Conference Agenda

TOM1 S04: Silicon Photonics and Guided-Wave Optics
Wednesday, 14/Sept/2022:
4:30pm - 6:00pm

Session Chair: Andrea Melloni, Politecnico di Milano, Italy
Location: B116

1st floor, 70 seats

4:30pm - 5:00pm
ID: 310 / TOM1 S04: 1
TOM 1 Silicon Photonics and Guided-Wave Optics

Multi-objective design of photonic devices and metamaterials

Daniele Melati

Université Paris-Saclay, France

High performance and large-scale integration are driving the design of innovative photonic devices based on non-trivial shapes and metamaterials. In this scenario, multiple figures of merit must necessarily be considered in the evaluation of the device performance, e.g., losses, bandwidth, footprint, or tolerance to fabrication uncertainty. In this invited talk we will present our recent work on the use of machine learning and optimization tools for the development of photonic components with high performance and advanced functionalities.

5:00pm - 5:30pm
ID: 153 / TOM1 S04: 2
TOM 1 Silicon Photonics and Guided-Wave Optics

Ultra-dense interferometric chain architecture for datacom and telecom applications

Serge Bidnyk, Ksenia Yadav, Ashok Balakarishnan

Enablence Technologies Inc., Canada

Further increase in the density of integrated planar lightwave circuits (PLCs) depends on the introduction of compact guided-wave layout solutions. We describe a novel architecture for coiling multistage interferometric devices with densities reaching the theoretical limit. Our approach is validated by the design, fabrication, and deployment of state-of-the-art PLCs based on the proposed architecture for use in datacom and telecom applications.

5:30pm - 5:45pm
ID: 319 / TOM1 S04: 3
TOM 1 Silicon Photonics and Guided-Wave Optics

Ultra-low-loss silicon nitride waveguide for supercontinuum generation

Yijun Yang1, Christian Lafforgue1, Quentin Wilmart2, Thibaut Sylvestre3, Sylvain Guerber2, Xavier Le Roux1, Eric Cassan1, Delphine Marris-Morini1, Carlos Alonso-Ramos1, Bertrand Szelag2, Laurent Vivien1

1Université Paris-Saclay, CNRS, Centre de Nanosciences et de Nanotechnologies (C2N),91120 Palaiseau, France; 2Univ. Grenoble Alpes, CEA, LETI, Grenoble, 38000, France; 3Institut FEMTO-ST, Université Bourgogne Franche-Comté CNRS UMR 6174, 25000, Besançon, France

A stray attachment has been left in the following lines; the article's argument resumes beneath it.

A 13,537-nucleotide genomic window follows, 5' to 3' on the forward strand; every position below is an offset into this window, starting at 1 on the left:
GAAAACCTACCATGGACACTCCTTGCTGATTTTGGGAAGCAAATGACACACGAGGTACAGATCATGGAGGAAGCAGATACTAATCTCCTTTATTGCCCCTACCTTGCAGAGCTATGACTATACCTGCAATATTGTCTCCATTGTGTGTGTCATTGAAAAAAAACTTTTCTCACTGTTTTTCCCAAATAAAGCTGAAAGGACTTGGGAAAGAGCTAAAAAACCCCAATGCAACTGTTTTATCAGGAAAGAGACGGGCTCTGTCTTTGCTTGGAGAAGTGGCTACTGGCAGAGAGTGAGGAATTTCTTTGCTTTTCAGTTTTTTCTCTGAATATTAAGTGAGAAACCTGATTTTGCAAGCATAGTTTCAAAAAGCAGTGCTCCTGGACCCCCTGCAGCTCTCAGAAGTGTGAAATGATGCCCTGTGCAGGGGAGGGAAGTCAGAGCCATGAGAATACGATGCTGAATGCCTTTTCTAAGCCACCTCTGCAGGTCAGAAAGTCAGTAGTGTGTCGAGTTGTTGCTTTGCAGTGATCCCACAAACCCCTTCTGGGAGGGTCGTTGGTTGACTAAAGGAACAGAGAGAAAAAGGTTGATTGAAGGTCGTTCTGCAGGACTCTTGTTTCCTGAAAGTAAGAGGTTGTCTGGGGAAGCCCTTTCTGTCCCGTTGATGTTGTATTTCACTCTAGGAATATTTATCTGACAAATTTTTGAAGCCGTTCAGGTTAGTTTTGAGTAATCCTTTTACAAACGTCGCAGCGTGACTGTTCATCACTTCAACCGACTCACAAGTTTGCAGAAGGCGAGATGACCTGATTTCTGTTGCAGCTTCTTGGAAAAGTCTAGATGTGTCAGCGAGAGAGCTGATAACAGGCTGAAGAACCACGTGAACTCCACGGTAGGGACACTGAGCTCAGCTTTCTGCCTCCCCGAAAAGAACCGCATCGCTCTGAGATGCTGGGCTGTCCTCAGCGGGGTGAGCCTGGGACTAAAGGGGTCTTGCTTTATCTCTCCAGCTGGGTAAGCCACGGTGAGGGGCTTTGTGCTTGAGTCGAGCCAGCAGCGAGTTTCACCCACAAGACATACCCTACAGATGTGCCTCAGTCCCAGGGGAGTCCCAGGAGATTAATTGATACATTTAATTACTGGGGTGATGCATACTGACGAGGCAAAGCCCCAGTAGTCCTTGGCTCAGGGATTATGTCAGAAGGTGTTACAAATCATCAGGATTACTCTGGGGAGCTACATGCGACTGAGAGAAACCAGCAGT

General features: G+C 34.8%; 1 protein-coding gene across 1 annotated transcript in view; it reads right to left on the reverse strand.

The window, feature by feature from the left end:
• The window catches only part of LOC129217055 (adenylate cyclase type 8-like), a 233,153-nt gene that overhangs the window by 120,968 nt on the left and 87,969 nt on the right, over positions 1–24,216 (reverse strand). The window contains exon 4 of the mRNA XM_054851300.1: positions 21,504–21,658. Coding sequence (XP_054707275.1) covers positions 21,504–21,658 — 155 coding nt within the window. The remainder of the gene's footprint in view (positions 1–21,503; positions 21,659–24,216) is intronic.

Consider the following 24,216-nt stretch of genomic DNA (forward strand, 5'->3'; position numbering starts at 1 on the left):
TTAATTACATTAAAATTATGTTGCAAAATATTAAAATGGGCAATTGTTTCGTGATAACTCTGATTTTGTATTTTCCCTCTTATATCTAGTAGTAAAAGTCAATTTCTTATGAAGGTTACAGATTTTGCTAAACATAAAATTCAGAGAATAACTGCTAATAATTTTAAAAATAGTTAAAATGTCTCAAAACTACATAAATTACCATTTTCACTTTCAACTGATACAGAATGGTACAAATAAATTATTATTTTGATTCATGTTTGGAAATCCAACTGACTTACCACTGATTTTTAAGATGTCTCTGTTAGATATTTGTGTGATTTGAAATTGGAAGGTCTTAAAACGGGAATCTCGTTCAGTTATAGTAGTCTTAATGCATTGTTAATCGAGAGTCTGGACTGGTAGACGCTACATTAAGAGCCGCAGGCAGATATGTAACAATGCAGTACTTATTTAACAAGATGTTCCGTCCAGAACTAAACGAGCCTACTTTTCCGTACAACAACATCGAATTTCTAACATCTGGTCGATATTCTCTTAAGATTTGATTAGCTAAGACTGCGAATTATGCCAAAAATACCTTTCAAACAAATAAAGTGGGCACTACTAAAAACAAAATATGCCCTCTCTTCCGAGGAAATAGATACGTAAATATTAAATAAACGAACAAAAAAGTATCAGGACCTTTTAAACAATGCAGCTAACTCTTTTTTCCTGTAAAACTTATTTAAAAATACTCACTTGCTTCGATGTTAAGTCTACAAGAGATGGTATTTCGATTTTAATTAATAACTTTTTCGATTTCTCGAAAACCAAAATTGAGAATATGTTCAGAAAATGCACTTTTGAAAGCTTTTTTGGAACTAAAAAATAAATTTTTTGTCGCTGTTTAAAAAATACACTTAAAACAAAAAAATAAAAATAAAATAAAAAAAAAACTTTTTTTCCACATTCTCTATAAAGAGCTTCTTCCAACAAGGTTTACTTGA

In this paper, we present the generation of supercontinuum in ultra-low loss silicon nitride waveguides fabricated in 200mm wafer. The waveguide was pumped at its maximum group velocity dispersion(GVD) wavelength. Both experimental and simulation results are presented and compared. We observed a rather flat and symmetric spectrum expansion over 1.3 octave from visible to near IR wavelength range with a pump pulse energy lower than 65pJ.

5:45pm - 6:00pm
ID: 211 / TOM1 S04: 4
TOM 1 Silicon Photonics and Guided-Wave Optics

III-V Compound Semiconductor Membrane Quantum Well Waveguide Lasers emitting at 1 μm

Stephen C. Richardson1, Jonathan R. C. Woods2, Jake Daykin1, Jon Gorecki3, Roman Bek4, Nicholas T. Klokkou1, James S. Wilkinson5, Michael Jetter6, Vasileios Apostolopoulos1

1School of Physics and Astronomy, University of Southampton, Southampton, SO17 1BJ; 2Aquark Technologies, Abbey Enterprise Centre Premier Way, Abbey Park Industrial Estate, Romsey, SO51 9AQ; 3School of Engineering and Materials Science, Queen Mary University of London, Mile End Road, London, E1 4NS; 4Twenty-One Semiconductors GmbH, Kiefernweg 4, 72654 Neckartenzlingen, Germany; 5Zepler Institute, University of Southampton, Southampton, SO17 1BJ; 6Institute for Semiconductor Optics and Functional Interfaces, University of Stuttgart, 70569 Stuttgart, Germany

We demonstrate epitaxially grown semiconductor membrane quantum well lasers on a SiO2/Si substrate lasing in a waveguide configuration, for potential uses as coherent light sources compatible with photonic integrated circuits. We study the emission characteristics of In0.13Ga0.87As/GaAs0.94P0.06 quantum well lasers, by using real and reciprocal space imaging. The laser cavity length is 424 μm, it emits light at 1 μm, and lasing thresholds as low as 211 mW were recorded. Control over the position and size of the laser spots by the pump was also observed and demonstrated.